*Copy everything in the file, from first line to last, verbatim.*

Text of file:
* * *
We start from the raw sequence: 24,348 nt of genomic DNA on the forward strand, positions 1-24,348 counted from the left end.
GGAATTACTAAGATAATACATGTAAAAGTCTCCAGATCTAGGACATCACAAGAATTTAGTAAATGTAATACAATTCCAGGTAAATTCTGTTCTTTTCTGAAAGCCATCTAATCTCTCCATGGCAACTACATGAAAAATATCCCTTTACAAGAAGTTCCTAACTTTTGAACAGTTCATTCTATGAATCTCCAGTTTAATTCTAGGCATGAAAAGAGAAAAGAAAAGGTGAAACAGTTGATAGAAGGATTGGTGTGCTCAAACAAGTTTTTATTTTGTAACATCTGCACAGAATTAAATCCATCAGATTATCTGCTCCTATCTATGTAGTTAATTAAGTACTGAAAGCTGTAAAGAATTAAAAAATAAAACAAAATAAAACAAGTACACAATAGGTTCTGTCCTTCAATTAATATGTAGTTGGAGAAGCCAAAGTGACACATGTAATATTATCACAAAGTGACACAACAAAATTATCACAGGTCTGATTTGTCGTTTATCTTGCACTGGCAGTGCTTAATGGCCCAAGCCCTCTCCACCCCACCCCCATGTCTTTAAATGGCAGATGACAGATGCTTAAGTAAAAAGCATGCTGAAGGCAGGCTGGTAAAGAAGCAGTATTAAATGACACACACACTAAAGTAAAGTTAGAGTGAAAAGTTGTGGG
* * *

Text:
We start from the raw sequence: 24,348 nt of genomic DNA on the forward strand, positions 1-24,348 counted from the left end.
GGAATTACTAAGATAATACATGTAAAAGTCTCCAGATCTAGGACATCACAAGAATTTAGTAAATGTAATACAATTCCAGGTAAATTCTGTTCTTTTCTGAAAGCCATCTAATCTCTCCATGGCAACTACATGAAAAATATCCCTTTACAAGAAGTTCCTAACTTTTGAACAGTTCATTCTATGAATCTCCAGTTTAATTCTAGGCATGAAAAGAGAAAAGAAAAGGTGAAACAGTTGATAGAAGGATTGGTGTGCTCAAACAAGTTTTTATTTTGTAACATCTGCACAGAATTAAATCCATCAGATTATCTGCTCCTATCTATGTAGTTAATTAAGTACTGAAAGCTGTAAAGAATTAAAAAATAAAACAAAATAAAACAAGTACACAATAGGTTCTGTCCTTCAATTAATATGTAGTTGGAGAAGCCAAAGTGACACATGTAATATTATCACAAAGTGACACAACAAAATTATCACAGGTCTGATTTGTCGTTTATCTTGCACTGGCAGTGCTTAATGGCCCAAGCCCTCTCCACCCCACCCCCATGTCTTTAAATGGCAGATGACAGATGCTTAAGTAAAAAGCATGCTGAAGGCAGGCTGGTAAAGAAGCAGTATTAAATGACACACACACTAAAGTAAAGTTAGAGTGAAAAGTTGTGGG